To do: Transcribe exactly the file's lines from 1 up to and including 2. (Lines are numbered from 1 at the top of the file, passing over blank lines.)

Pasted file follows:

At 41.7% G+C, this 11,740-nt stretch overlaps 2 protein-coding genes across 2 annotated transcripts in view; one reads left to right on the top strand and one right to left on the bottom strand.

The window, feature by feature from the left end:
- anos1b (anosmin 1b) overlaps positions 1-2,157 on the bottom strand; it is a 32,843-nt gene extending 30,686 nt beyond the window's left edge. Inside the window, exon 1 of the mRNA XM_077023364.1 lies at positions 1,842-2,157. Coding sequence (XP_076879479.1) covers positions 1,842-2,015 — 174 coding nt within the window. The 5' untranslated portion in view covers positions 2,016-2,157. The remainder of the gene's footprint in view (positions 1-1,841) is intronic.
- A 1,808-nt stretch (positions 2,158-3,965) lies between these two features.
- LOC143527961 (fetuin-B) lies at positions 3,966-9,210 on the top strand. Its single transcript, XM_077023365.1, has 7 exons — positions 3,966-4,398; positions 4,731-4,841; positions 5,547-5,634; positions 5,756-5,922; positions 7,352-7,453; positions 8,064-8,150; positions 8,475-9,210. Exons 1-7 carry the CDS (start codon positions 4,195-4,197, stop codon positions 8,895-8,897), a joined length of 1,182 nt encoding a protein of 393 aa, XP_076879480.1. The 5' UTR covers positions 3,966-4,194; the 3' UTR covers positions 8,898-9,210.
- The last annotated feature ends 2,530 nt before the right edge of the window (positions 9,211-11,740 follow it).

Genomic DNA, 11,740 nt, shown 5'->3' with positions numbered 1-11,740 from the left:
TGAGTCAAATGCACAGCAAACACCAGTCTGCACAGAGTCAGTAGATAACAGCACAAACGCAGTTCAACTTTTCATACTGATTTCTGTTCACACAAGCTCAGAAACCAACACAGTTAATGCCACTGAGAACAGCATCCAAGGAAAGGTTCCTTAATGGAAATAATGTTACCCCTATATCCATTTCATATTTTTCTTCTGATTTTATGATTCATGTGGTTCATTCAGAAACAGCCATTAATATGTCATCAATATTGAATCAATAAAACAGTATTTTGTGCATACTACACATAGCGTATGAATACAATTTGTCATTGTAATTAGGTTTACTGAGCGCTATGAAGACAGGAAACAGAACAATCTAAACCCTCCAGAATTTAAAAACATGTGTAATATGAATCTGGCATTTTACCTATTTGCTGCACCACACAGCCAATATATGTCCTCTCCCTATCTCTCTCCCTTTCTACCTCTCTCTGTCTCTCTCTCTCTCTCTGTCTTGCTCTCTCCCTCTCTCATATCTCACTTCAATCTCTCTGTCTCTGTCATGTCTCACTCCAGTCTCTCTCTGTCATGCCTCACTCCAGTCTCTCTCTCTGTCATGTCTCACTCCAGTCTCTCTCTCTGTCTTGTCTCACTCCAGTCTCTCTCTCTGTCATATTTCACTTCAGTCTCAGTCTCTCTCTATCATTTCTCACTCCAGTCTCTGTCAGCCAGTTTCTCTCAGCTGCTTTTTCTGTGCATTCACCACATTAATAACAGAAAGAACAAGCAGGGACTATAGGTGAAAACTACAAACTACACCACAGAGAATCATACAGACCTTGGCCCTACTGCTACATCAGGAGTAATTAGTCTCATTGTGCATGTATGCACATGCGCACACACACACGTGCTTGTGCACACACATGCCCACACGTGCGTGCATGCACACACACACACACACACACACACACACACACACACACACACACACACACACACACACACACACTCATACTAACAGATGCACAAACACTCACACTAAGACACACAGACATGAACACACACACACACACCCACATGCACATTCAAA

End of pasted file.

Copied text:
At 41.7% G+C, this 11,740-nt stretch overlaps 2 protein-coding genes across 2 annotated transcripts in view; one reads left to right on the top strand and one right to left on the bottom strand.

The window, feature by feature from the left end: